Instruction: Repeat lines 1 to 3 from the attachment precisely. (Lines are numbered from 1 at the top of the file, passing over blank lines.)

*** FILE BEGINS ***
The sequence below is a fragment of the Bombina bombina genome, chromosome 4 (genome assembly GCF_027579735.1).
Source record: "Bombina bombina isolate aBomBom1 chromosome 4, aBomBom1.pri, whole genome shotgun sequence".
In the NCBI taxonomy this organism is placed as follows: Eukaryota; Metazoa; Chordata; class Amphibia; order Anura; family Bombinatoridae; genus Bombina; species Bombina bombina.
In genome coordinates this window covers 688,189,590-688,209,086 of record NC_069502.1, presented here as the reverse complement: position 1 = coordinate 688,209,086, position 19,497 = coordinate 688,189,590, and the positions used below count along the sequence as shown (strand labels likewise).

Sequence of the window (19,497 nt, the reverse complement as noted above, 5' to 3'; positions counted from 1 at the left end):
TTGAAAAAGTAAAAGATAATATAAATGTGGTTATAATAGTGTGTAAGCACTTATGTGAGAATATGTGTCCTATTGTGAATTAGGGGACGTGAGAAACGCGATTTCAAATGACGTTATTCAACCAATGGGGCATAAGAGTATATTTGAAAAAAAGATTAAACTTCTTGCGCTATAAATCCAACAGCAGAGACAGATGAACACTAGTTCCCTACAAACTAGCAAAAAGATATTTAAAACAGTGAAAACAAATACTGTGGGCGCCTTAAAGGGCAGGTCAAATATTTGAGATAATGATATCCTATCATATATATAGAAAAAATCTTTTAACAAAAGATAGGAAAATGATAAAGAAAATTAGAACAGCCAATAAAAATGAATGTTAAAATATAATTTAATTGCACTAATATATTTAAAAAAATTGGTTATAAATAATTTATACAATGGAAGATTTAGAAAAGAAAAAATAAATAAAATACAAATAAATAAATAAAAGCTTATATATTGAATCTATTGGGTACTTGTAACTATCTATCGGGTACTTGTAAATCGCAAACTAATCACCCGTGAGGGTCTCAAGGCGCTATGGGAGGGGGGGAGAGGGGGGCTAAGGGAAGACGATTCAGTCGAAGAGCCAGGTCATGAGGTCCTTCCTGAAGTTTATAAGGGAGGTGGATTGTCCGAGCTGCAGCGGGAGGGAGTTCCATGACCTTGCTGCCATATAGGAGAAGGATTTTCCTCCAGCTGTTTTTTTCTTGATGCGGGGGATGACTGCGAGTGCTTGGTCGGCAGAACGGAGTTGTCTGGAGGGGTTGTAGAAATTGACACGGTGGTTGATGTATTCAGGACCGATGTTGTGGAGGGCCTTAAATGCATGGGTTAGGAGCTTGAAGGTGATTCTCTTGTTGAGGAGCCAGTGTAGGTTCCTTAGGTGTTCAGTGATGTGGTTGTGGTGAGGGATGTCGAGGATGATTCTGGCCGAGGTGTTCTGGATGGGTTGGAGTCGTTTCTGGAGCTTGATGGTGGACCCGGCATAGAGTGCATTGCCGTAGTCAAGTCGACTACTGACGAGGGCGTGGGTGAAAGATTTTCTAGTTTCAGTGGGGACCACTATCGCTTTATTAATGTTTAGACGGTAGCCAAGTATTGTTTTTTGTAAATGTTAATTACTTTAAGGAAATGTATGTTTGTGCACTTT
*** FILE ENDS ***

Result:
The sequence below is a fragment of the Bombina bombina genome, chromosome 4 (genome assembly GCF_027579735.1).
Source record: "Bombina bombina isolate aBomBom1 chromosome 4, aBomBom1.pri, whole genome shotgun sequence".
In the NCBI taxonomy this organism is placed as follows: Eukaryota; Metazoa; Chordata; class Amphibia; order Anura; family Bombinatoridae; genus Bombina; species Bombina bombina.